The attacks on the United States were neither a clash of civilizations nor an unqualified success for al Qaeda. They were, however, a clash of policy that continues to this day. As al Qaeda struggles to strike again, the United States wrestles with a confused war on terror that won’t end until Americans are forced to choose between Medicare and missiles. By Juan Cole (p. 26)

    Who Killed Iraq?

    After the invasion, the United States was supposed to help Iraq become a model democracy. Instead, L. Paul Bremer and his team of naïve neocons only helped Iraq become the world’s most dangerous nation. The inside story of how it all went wrong—before it ever had a chance to go right. By Rajiv Chandrasekaran (p. 36)

    How Not to Build a Fence

    The United States may soon fortify its border with Mexico. But what about the fence that is already there? A close look at the disjointed, makeshift barrier reveals America’s ambivalent and conflicted attitudes about immigration. By Peter Skerry (p. 64)

    2006 CGD/FP Commitment to Development Index

    Rich nations have never sounded more committed to stamping out poverty once and for all. Is it all just hot air? The fourth annual CGD/FP Commitment to Development Index ranks 21 rich nations on whether they’re working to end global poverty—or just making it worse. (p. 68)

    The Kingdom’s Clock

    If Saudi Arabia’s new king is to stem the Islamist extremism inside and outside his kingdom, he must push through the reforms that will outlast his own inevitably short reign. It’s a race against the clock. At 82 years old, King Abdullah’s reign is already running out. By Rachel Bronson and Isobel Coleman (p. 54)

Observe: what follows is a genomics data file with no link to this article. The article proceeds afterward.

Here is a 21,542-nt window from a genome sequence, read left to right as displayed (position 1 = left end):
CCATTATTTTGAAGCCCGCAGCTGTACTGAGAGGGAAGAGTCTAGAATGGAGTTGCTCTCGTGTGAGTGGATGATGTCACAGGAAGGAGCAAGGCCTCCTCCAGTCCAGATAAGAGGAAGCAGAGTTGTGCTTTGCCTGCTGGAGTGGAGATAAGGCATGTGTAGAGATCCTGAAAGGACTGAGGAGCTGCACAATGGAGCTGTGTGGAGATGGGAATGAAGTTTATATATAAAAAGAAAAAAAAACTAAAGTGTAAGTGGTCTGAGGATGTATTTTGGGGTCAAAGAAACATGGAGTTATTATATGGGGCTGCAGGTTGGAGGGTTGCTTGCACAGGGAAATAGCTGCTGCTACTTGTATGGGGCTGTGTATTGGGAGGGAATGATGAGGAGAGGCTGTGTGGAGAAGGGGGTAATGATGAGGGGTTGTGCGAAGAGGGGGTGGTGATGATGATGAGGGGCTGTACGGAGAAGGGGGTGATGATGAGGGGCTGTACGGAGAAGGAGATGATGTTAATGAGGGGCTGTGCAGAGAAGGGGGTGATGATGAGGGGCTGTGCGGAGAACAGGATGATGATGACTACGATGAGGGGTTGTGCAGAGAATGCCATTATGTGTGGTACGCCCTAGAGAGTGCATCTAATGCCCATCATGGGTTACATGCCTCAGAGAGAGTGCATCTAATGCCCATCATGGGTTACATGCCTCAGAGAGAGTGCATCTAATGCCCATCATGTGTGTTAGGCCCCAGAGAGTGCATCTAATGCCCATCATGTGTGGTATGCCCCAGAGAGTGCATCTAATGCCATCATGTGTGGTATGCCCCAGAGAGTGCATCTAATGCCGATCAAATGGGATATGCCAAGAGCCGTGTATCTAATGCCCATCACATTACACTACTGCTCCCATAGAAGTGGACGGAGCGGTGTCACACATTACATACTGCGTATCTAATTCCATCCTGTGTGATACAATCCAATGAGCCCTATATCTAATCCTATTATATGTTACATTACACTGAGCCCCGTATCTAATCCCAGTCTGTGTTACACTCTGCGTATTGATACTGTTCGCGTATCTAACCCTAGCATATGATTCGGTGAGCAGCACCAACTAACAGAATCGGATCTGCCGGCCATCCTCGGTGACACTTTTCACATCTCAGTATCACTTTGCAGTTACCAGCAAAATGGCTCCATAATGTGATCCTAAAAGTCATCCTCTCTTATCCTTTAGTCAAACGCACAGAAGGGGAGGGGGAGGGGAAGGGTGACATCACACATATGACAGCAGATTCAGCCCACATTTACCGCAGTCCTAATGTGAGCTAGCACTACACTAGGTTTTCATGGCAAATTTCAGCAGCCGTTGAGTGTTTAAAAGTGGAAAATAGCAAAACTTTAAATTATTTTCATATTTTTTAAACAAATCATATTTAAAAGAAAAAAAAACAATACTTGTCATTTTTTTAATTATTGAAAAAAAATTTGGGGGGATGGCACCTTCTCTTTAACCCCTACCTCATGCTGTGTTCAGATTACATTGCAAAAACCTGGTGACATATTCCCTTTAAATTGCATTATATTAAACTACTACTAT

Empires with Expiration Dates

    The empires of the past 100 years were short lived, none surviving to see the dawn of the new century. Today, there are no empires—officially. Will the United States and China embrace their imperial destiny, and if they do, can they avoid the fate of those who came before them? By Niall Ferguson (p. 68)

    Missing Links: Chronic Neglect

    A new danger is stalking the world’s poor: The rich world’s diseases. By Michael P. Birt (p. 96)


    Founded in 1970, FOREIGN POLICY is the premier, award-winning magazine of global politics, economics, and ideas. Published by the Carnegie Endowment for International Peace,, in Washington,

    D.C., FP is a 2006 and 2005 nominee and 2003 winner of a National Magazine Award for General Excellence. The magazine’s readers include some of the most influential leaders in business, government, and other professional arenas throughout the United States and more than 160 other countries. In addition to the flagship English-language edition and award-winning Web site,, FP is also published in Arabic, Bulgarian, French,

    Italian, Korean, Spanish, and Turkish editions. For syndication or reuse permission, please contact Lee Schenk at (202) 939-2241 or


    Contact: Jeff Marn, Media Relations Manager / ph: (202) 939-2242 / e-mail: